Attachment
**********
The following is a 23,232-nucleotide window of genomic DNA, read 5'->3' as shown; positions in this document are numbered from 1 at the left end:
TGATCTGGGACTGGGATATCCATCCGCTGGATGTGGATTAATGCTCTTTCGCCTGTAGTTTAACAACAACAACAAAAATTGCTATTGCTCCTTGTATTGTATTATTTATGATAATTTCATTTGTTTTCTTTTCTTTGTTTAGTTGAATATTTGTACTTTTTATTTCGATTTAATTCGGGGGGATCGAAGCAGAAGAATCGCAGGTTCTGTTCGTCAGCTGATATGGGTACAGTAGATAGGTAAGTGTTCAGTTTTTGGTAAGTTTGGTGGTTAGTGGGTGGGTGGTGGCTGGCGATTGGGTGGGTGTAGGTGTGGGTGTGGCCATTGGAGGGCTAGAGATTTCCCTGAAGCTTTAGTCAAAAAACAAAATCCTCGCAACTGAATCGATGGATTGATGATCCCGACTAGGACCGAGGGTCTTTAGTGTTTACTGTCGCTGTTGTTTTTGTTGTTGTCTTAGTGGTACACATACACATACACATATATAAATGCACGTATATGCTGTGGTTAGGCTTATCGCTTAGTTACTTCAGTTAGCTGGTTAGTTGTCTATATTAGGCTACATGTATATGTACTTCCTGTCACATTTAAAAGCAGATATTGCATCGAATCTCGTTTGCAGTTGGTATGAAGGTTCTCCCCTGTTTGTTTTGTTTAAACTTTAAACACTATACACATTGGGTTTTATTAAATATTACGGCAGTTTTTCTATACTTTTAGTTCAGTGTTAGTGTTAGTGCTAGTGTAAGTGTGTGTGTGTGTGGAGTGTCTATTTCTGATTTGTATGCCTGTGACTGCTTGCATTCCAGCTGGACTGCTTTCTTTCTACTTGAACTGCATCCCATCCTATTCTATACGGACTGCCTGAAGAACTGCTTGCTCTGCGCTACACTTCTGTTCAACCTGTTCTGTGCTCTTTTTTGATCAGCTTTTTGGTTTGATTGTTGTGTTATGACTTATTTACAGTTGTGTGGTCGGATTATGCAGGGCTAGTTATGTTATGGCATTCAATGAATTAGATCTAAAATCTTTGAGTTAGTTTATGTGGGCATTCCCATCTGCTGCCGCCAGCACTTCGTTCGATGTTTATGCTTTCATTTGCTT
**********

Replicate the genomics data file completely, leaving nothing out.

The following is a 23,232-nucleotide window of genomic DNA, read 5'->3' as shown; positions in this document are numbered from 1 at the left end:
TGATCTGGGACTGGGATATCCATCCGCTGGATGTGGATTAATGCTCTTTCGCCTGTAGTTTAACAACAACAACAAAAATTGCTATTGCTCCTTGTATTGTATTATTTATGATAATTTCATTTGTTTTCTTTTCTTTGTTTAGTTGAATATTTGTACTTTTTATTTCGATTTAATTCGGGGGGATCGAAGCAGAAGAATCGCAGGTTCTGTTCGTCAGCTGATATGGGTACAGTAGATAGGTAAGTGTTCAGTTTTTGGTAAGTTTGGTGGTTAGTGGGTGGGTGGTGGCTGGCGATTGGGTGGGTGTAGGTGTGGGTGTGGCCATTGGAGGGCTAGAGATTTCCCTGAAGCTTTAGTCAAAAAACAAAATCCTCGCAACTGAATCGATGGATTGATGATCCCGACTAGGACCGAGGGTCTTTAGTGTTTACTGTCGCTGTTGTTTTTGTTGTTGTCTTAGTGGTACACATACACATACACATATATAAATGCACGTATATGCTGTGGTTAGGCTTATCGCTTAGTTACTTCAGTTAGCTGGTTAGTTGTCTATATTAGGCTACATGTATATGTACTTCCTGTCACATTTAAAAGCAGATATTGCATCGAATCTCGTTTGCAGTTGGTATGAAGGTTCTCCCCTGTTTGTTTTGTTTAAACTTTAAACACTATACACATTGGGTTTTATTAAATATTACGGCAGTTTTTCTATACTTTTAGTTCAGTGTTAGTGTTAGTGCTAGTGTAAGTGTGTGTGTGTGTGGAGTGTCTATTTCTGATTTGTATGCCTGTGACTGCTTGCATTCCAGCTGGACTGCTTTCTTTCTACTTGAACTGCATCCCATCCTATTCTATACGGACTGCCTGAAGAACTGCTTGCTCTGCGCTACACTTCTGTTCAACCTGTTCTGTGCTCTTTTTTGATCAGCTTTTTGGTTTGATTGTTGTGTTATGACTTATTTACAGTTGTGTGGTCGGATTATGCAGGGCTAGTTATGTTATGGCATTCAATGAATTAGATCTAAAATCTTTGAGTTAGTTTATGTGGGCATTCCCATCTGCTGCCGCCAGCACTTCGTTCGATGTTTATGCTTTCATTTGCTT